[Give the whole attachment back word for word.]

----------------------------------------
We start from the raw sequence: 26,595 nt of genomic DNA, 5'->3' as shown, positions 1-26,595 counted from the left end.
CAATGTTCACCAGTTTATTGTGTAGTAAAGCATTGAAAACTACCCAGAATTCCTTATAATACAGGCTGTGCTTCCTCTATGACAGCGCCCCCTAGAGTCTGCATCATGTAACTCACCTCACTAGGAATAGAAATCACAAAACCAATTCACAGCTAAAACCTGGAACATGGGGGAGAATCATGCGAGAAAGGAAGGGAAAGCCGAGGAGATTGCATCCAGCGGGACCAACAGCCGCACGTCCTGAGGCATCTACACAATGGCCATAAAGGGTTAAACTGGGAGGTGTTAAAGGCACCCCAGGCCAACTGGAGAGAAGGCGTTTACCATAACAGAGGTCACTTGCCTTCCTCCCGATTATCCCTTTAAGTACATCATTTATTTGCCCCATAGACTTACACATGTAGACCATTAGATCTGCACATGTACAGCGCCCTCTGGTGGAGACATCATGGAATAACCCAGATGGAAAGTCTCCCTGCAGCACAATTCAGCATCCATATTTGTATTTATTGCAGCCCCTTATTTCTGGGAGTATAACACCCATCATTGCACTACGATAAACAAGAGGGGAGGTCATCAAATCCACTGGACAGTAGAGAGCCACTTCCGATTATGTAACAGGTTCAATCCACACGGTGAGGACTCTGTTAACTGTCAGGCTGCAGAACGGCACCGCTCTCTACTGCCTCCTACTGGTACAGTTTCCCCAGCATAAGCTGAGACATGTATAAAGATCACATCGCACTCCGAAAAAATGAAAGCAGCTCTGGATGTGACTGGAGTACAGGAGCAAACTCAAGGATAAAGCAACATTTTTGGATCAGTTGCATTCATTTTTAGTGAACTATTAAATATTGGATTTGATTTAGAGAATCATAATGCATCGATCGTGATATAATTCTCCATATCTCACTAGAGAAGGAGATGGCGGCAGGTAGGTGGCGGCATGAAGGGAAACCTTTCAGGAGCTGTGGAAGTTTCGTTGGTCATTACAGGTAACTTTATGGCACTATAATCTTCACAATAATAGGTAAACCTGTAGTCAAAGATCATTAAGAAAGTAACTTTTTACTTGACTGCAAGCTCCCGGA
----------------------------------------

We start from the raw sequence: 26,595 nt of genomic DNA, 5'->3' as shown, positions 1-26,595 counted from the left end.
CAATGTTCACCAGTTTATTGTGTAGTAAAGCATTGAAAACTACCCAGAATTCCTTATAATACAGGCTGTGCTTCCTCTATGACAGCGCCCCCTAGAGTCTGCATCATGTAACTCACCTCACTAGGAATAGAAATCACAAAACCAATTCACAGCTAAAACCTGGAACATGGGGGAGAATCATGCGAGAAAGGAAGGGAAAGCCGAGGAGATTGCATCCAGCGGGACCAACAGCCGCACGTCCTGAGGCATCTACACAATGGCCATAAAGGGTTAAACTGGGAGGTGTTAAAGGCACCCCAGGCCAACTGGAGAGAAGGCGTTTACCATAACAGAGGTCACTTGCCTTCCTCCCGATTATCCCTTTAAGTACATCATTTATTTGCCCCATAGACTTACACATGTAGACCATTAGATCTGCACATGTACAGCGCCCTCTGGTGGAGACATCATGGAATAACCCAGATGGAAAGTCTCCCTGCAGCACAATTCAGCATCCATATTTGTATTTATTGCAGCCCCTTATTTCTGGGAGTATAACACCCATCATTGCACTACGATAAACAAGAGGGGAGGTCATCAAATCCACTGGACAGTAGAGAGCCACTTCCGATTATGTAACAGGTTCAATCCACACGGTGAGGACTCTGTTAACTGTCAGGCTGCAGAACGGCACCGCTCTCTACTGCCTCCTACTGGTACAGTTTCCCCAGCATAAGCTGAGACATGTATAAAGATCACATCGCACTCCGAAAAAATGAAAGCAGCTCTGGATGTGACTGGAGTACAGGAGCAAACTCAAGGATAAAGCAACATTTTTGGATCAGTTGCATTCATTTTTAGTGAACTATTAAATATTGGATTTGATTTAGAGAATCATAATGCATCGATCGTGATATAATTCTCCATATCTCACTAGAGAAGGAGATGGCGGCAGGTAGGTGGCGGCATGAAGGGAAACCTTTCAGGAGCTGTGGAAGTTTCGTTGGTCATTACAGGTAACTTTATGGCACTATAATCTTCACAATAATAGGTAAACCTGTAGTCAAAGATCATTAAGAAAGTAACTTTTTACTTGACTGCAAGCTCCCGGA